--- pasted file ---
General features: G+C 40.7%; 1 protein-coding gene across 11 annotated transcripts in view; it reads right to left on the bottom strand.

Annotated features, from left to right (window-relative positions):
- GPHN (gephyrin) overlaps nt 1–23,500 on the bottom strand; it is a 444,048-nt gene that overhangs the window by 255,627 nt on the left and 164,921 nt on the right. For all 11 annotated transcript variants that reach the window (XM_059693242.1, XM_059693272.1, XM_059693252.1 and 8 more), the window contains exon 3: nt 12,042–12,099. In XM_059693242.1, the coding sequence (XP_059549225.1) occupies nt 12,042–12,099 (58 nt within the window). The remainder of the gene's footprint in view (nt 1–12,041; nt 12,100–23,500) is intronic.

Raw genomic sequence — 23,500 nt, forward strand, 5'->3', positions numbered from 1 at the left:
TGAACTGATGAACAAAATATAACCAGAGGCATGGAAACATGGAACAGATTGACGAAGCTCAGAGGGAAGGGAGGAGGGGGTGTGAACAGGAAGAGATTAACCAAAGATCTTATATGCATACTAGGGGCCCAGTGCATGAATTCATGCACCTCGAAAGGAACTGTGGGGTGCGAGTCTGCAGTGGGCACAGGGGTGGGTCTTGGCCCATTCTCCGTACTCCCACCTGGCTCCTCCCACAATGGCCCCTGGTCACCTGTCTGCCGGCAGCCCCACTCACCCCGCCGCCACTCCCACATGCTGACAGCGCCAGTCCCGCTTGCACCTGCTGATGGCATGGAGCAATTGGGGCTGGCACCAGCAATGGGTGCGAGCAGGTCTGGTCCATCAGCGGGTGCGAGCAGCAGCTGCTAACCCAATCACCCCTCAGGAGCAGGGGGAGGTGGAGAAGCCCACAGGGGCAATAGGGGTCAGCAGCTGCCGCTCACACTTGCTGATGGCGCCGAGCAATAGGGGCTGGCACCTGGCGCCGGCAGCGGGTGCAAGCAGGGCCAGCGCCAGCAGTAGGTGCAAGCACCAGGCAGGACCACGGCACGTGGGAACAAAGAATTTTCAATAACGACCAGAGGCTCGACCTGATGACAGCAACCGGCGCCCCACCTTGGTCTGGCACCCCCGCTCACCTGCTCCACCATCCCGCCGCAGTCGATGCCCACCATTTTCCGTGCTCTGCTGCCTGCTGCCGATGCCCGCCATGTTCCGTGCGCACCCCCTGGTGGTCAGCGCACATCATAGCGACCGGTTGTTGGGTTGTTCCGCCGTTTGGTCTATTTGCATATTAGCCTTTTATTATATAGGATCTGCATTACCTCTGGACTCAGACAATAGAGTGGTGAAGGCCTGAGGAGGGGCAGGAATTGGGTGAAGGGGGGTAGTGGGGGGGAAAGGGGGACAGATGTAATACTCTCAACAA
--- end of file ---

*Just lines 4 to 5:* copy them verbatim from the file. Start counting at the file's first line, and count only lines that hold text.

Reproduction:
Raw genomic sequence — 23,500 nt, forward strand, 5'->3', positions numbered from 1 at the left:
TGAACTGATGAACAAAATATAACCAGAGGCATGGAAACATGGAACAGATTGACGAAGCTCAGAGGGAAGGGAGGAGGGGGTGTGAACAGGAAGAGATTAACCAAAGATCTTATATGCATACTAGGGGCCCAGTGCATGAATTCATGCACCTCGAAAGGAACTGTGGGGTGCGAGTCTGCAGTGGGCACAGGGGTGGGTCTTGGCCCATTCTCCGTACTCCCACCTGGCTCCTCCCACAATGGCCCCTGGTCACCTGTCTGCCGGCAGCCCCACTCACCCCGCCGCCACTCCCACATGCTGACAGCGCCAGTCCCGCTTGCACCTGCTGATGGCATGGAGCAATTGGGGCTGGCACCAGCAATGGGTGCGAGCAGGTCTGGTCCATCAGCGGGTGCGAGCAGCAGCTGCTAACCCAATCACCCCTCAGGAGCAGGGGGAGGTGGAGAAGCCCACAGGGGCAATAGGGGTCAGCAGCTGCCGCTCACACTTGCTGATGGCGCCGAGCAATAGGGGCTGGCACCTGGCGCCGGCAGCGGGTGCAAGCAGGGCCAGCGCCAGCAGTAGGTGCAAGCACCAGGCAGGACCACGGCACGTGGGAACAAAGAATTTTCAATAACGACCAGAGGCTCGACCTGATGACAGCAACCGGCGCCCCACCTTGGTCTGGCACCCCCGCTCACCTGCTCCACCATCCCGCCGCAGTCGATGCCCACCATTTTCCGTGCTCTGCTGCCTGCTGCCGATGCCCGCCATGTTCCGTGCGCACCCCCTGGTGGTCAGCGCACATCATAGCGACCGGTTGTTGGGTTGTTCCGCCGTTTGGTCTATTTGCATATTAGCCTTTTATTATATAGGATCTGCATTACCTCTGGACTCAGACAATAGAGTGGTGAAGGCCTGAGGAGGGGCAGGAATTGGGTGAAGGGGGGTAGTGGGGGGGAAAGGGGGACAGATGTAATACTCTCAACAA